Congressional redistricting has reshaped many elections this year. In New Jersey, it forced two friends into battle against one another. Veteran Democratic Congressman Steve Rothman lost primary yesterday to fellow Democrat, fellow Congressman Bill Pascrell. They became opponents after New Jersey lost a congressional seat following the last census. Nancy Solomon from New Jersey Public Radio has the story.
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And I'm Renee Montagne. The battle over legalizing gay marriage arrived in Washington state earlier this year, when its legislature did just that - which quickly led to a movement to ban same-sex marriage with the deadline today, to get a ban on this fall's ballot.
To be perverse, I'd suggest that for the horse-racing industry, it'd be best that I'll Have Another does not — yes, does not — win the Triple Crown this Saturday.
Oh, certainly, absolutely every year you want a horse to win the first two races — the Kentucky Derby and the Preakness — so that suspense builds and a horse has a chance to win the Belmont and take the Triple Crown. But isn't it better to have the potential winner barely get beat so that the losing streak continues, building interest?
If you have a mortgage on your home, you can deduct the interest from your taxes. It's a popular, well-entrenched policy. But according to one policy adviser to a U.S. senator, "the mortgage-interest deduction, from a purely policy perspective ... makes no sense."
When Mexicans go to the polls on July 1 to choose their next president, a woman will be among the candidates, the first from a major political party. She belongs to the National Action Party — or PAN — the party of current President Felipe Calderon.
On a recent visit to the Mexican border city of Juarez, Josefina Vazquez Mota steps onto a catwalk that juts into the center of a long banquet hall crammed with table after table of women. When she speaks, they cheer.
They don't have a plan to save the euro or draw down the war in Afghanistan, nor do they have clear policies on an array of issues, but the German Pirate Party is winning converts and elections with its vision of digital democracy through "liquid feedback."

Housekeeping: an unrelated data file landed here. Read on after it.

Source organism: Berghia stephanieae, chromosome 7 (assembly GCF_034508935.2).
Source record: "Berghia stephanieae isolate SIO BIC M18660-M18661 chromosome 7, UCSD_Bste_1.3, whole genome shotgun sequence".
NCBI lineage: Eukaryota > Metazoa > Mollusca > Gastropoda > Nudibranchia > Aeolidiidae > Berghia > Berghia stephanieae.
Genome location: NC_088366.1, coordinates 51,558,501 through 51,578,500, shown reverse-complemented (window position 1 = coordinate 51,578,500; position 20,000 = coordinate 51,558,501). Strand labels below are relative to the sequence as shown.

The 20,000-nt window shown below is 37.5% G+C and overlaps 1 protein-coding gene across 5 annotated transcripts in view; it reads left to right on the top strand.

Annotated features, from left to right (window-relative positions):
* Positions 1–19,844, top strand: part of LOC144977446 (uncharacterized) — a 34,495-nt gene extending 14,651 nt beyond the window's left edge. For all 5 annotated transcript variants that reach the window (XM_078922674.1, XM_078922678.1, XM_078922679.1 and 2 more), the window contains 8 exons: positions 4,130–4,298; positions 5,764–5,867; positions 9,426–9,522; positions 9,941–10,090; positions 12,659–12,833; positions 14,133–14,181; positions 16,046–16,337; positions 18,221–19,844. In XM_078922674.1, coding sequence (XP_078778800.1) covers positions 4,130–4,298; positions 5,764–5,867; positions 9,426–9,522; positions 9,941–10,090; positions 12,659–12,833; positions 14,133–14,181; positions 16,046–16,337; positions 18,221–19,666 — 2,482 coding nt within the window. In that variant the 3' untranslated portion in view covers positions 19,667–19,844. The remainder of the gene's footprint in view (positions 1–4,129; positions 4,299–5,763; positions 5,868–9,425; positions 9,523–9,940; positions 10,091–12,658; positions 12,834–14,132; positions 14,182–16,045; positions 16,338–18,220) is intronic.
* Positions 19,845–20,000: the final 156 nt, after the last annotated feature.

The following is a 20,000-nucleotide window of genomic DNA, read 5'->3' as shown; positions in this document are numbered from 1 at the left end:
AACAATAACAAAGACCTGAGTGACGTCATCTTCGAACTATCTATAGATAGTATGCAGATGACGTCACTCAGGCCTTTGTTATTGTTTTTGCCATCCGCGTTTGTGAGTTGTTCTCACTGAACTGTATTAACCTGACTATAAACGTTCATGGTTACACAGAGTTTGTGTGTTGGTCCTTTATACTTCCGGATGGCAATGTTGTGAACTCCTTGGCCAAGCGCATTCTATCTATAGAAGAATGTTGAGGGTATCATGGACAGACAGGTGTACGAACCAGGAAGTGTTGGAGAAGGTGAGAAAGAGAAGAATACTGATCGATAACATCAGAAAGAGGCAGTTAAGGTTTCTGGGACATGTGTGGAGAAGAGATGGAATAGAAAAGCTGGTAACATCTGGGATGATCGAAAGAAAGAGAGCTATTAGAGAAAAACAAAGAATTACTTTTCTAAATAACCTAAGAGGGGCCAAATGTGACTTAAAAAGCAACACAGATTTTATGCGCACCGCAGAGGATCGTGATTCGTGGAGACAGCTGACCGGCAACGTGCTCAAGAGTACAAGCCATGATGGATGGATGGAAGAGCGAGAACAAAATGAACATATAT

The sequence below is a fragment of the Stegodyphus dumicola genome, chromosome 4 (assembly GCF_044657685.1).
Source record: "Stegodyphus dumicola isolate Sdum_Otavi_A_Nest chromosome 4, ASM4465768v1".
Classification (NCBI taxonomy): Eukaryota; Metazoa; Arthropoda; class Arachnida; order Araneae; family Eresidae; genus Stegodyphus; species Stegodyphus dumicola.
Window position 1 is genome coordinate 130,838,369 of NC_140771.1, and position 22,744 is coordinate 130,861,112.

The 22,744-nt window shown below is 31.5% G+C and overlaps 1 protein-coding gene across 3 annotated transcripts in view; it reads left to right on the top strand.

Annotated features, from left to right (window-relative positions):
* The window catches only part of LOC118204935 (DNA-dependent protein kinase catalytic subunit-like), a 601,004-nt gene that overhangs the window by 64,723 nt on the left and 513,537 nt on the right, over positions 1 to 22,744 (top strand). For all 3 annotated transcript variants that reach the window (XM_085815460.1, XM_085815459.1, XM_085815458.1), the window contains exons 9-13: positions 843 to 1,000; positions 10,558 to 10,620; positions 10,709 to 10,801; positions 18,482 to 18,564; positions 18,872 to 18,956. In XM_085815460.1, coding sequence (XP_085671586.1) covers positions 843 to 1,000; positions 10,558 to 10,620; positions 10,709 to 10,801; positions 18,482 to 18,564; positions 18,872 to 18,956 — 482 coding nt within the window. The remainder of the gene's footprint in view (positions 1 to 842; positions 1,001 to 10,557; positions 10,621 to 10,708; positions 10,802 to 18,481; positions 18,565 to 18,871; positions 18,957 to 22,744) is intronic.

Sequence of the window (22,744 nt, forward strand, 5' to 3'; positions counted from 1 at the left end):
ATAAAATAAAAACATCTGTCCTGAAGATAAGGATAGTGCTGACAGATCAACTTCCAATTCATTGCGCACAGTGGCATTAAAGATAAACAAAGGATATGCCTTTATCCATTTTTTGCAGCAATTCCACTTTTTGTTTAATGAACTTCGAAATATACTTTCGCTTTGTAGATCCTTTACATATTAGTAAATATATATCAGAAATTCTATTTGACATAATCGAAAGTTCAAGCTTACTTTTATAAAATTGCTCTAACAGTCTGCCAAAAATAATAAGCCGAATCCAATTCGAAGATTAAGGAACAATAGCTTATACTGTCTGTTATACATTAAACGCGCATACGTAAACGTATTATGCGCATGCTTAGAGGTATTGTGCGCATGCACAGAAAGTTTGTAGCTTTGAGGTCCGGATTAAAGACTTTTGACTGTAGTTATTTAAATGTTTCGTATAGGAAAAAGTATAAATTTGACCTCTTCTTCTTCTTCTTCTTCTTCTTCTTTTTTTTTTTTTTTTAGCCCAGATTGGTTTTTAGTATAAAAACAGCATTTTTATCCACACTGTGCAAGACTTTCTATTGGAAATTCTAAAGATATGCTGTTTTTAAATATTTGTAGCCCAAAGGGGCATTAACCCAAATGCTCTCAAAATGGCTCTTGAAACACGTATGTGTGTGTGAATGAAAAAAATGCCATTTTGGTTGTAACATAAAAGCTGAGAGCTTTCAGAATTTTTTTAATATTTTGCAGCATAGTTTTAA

Despite public relations mishaps and a haphazard organizational structure, the Pirate Party is shaking up the stolid, bureaucratic world of German politics and jolting rival parties with its rising popularity.
Over the next couple weeks, NPR Morning Edition host Steve Inskeep is taking a Revolutionary Road Trip across North Africa to see how the countries that staged revolutions last year are remaking themselves as they write new social rules, rebuild their economies and establish new political systems. Steve and his team will be traveling some 2,000 miles from Tunisia's ancient city of Carthage, across the deserts of Libya and on to Egypt's megacity of Cairo. In this story, he looks at the friction that has developed over alcohol in Tunisia.
Gov. Scott Walker beat back a recall attempt in Wisconsin on Tuesday by doing what he had to do: turning out huge majorities in the Republican enclaves of the state — especially in its eastern half near Lake Michigan.
In the end, Walker wound up with about 53 percent of the vote, about 1 percentage point better than he had in winning the governorship the first time in November 2010.
Once a bank run starts, it takes on a logic of its own. Even a solid, solvent bank can't hold up for long if people start to panic. This is a problem for Europe right now, as depositors continue to pull money out of banks in Spain and Greece.
On today's show, we talk to Douglas Diamond, an economist who is one of the go-to guys on bank runs, and we hear from Greek bank teller who is handing out euros to panicked depositors.